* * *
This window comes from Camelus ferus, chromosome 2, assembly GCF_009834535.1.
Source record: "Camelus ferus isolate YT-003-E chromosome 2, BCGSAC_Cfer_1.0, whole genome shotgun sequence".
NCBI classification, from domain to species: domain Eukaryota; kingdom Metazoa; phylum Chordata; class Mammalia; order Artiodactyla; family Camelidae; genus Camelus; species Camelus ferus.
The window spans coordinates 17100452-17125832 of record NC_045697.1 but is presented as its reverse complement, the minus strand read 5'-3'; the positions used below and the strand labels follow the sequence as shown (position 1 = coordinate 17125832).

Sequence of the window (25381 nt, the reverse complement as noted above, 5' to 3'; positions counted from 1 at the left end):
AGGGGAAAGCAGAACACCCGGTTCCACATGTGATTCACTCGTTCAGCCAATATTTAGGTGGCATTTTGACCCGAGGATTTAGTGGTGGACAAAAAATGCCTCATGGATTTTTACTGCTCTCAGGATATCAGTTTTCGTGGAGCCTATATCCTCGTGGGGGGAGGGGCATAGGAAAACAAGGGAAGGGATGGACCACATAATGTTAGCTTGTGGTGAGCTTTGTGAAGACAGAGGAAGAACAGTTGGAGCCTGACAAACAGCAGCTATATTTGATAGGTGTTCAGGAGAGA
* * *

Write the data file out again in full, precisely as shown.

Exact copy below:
This window comes from Camelus ferus, chromosome 2, assembly GCF_009834535.1.
Source record: "Camelus ferus isolate YT-003-E chromosome 2, BCGSAC_Cfer_1.0, whole genome shotgun sequence".
NCBI classification, from domain to species: domain Eukaryota; kingdom Metazoa; phylum Chordata; class Mammalia; order Artiodactyla; family Camelidae; genus Camelus; species Camelus ferus.
The window spans coordinates 17100452-17125832 of record NC_045697.1 but is presented as its reverse complement, the minus strand read 5'-3'; the positions used below and the strand labels follow the sequence as shown (position 1 = coordinate 17125832).

Sequence of the window (25381 nt, the reverse complement as noted above, 5' to 3'; positions counted from 1 at the left end):
AGGGGAAAGCAGAACACCCGGTTCCACATGTGATTCACTCGTTCAGCCAATATTTAGGTGGCATTTTGACCCGAGGATTTAGTGGTGGACAAAAAATGCCTCATGGATTTTTACTGCTCTCAGGATATCAGTTTTCGTGGAGCCTATATCCTCGTGGGGGGAGGGGCATAGGAAAACAAGGGAAGGGATGGACCACATAATGTTAGCTTGTGGTGAGCTTTGTGAAGACAGAGGAAGAACAGTTGGAGCCTGACAAACAGCAGCTATATTTGATAGGTGTTCAGGAGAGA